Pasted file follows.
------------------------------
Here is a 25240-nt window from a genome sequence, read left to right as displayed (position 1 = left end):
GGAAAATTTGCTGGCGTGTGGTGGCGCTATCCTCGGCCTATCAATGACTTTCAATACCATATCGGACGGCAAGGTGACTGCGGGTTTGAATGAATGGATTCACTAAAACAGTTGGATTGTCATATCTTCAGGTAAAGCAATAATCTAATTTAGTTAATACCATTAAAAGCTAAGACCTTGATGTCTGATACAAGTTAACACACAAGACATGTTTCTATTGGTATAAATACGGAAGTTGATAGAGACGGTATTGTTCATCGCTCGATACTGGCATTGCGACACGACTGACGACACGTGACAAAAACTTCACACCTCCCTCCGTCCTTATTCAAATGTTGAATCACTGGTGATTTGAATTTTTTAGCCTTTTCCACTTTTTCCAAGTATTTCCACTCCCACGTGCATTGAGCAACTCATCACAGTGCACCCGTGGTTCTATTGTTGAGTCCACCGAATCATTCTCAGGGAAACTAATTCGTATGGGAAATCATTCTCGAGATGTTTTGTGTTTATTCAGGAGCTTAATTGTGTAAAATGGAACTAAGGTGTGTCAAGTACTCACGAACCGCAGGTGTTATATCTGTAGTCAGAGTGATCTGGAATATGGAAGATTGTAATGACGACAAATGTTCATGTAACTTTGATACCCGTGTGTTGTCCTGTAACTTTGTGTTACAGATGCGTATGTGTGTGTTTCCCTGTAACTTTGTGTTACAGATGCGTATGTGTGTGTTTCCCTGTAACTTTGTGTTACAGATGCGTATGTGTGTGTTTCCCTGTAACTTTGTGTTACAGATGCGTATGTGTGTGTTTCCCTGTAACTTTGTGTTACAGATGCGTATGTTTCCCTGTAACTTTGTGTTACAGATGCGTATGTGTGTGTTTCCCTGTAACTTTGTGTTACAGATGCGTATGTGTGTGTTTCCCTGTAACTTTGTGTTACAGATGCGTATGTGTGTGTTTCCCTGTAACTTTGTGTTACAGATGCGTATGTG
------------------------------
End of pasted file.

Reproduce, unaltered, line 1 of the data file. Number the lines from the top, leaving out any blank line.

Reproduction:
Here is a 25240-nt window from a genome sequence, read left to right as displayed (position 1 = left end):